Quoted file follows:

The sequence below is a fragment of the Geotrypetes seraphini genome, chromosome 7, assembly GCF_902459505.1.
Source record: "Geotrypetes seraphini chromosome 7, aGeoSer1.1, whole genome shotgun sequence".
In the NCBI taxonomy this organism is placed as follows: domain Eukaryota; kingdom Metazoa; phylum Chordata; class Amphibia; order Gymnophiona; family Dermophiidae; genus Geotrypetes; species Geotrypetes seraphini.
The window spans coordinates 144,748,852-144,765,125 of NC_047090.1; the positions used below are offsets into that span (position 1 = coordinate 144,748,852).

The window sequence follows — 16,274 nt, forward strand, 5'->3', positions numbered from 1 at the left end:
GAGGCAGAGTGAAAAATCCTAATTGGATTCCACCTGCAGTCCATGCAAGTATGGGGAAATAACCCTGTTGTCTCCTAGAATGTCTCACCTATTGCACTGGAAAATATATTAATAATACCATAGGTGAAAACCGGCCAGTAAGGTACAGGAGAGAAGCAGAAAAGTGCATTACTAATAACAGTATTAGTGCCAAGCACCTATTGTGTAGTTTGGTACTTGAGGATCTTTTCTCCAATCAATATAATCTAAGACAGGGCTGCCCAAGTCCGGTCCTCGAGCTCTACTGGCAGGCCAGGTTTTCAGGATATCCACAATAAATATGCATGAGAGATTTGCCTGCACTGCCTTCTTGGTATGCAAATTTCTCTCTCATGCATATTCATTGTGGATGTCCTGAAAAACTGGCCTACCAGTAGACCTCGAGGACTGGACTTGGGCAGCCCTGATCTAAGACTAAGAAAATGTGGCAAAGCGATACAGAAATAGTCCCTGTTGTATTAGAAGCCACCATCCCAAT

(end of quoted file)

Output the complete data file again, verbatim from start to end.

The sequence below is a fragment of the Geotrypetes seraphini genome, chromosome 7, assembly GCF_902459505.1.
Source record: "Geotrypetes seraphini chromosome 7, aGeoSer1.1, whole genome shotgun sequence".
In the NCBI taxonomy this organism is placed as follows: domain Eukaryota; kingdom Metazoa; phylum Chordata; class Amphibia; order Gymnophiona; family Dermophiidae; genus Geotrypetes; species Geotrypetes seraphini.
The window spans coordinates 144,748,852-144,765,125 of NC_047090.1; the positions used below are offsets into that span (position 1 = coordinate 144,748,852).

The window sequence follows — 16,274 nt, forward strand, 5'->3', positions numbered from 1 at the left end:
GAGGCAGAGTGAAAAATCCTAATTGGATTCCACCTGCAGTCCATGCAAGTATGGGGAAATAACCCTGTTGTCTCCTAGAATGTCTCACCTATTGCACTGGAAAATATATTAATAATACCATAGGTGAAAACCGGCCAGTAAGGTACAGGAGAGAAGCAGAAAAGTGCATTACTAATAACAGTATTAGTGCCAAGCACCTATTGTGTAGTTTGGTACTTGAGGATCTTTTCTCCAATCAATATAATCTAAGACAGGGCTGCCCAAGTCCGGTCCTCGAGCTCTACTGGCAGGCCAGGTTTTCAGGATATCCACAATAAATATGCATGAGAGATTTGCCTGCACTGCCTTCTTGGTATGCAAATTTCTCTCTCATGCATATTCATTGTGGATGTCCTGAAAAACTGGCCTACCAGTAGACCTCGAGGACTGGACTTGGGCAGCCCTGATCTAAGACTAAGAAAATGTGGCAAAGCGATACAGAAATAGTCCCTGTTGTATTAGAAGCCACCATCCCAAT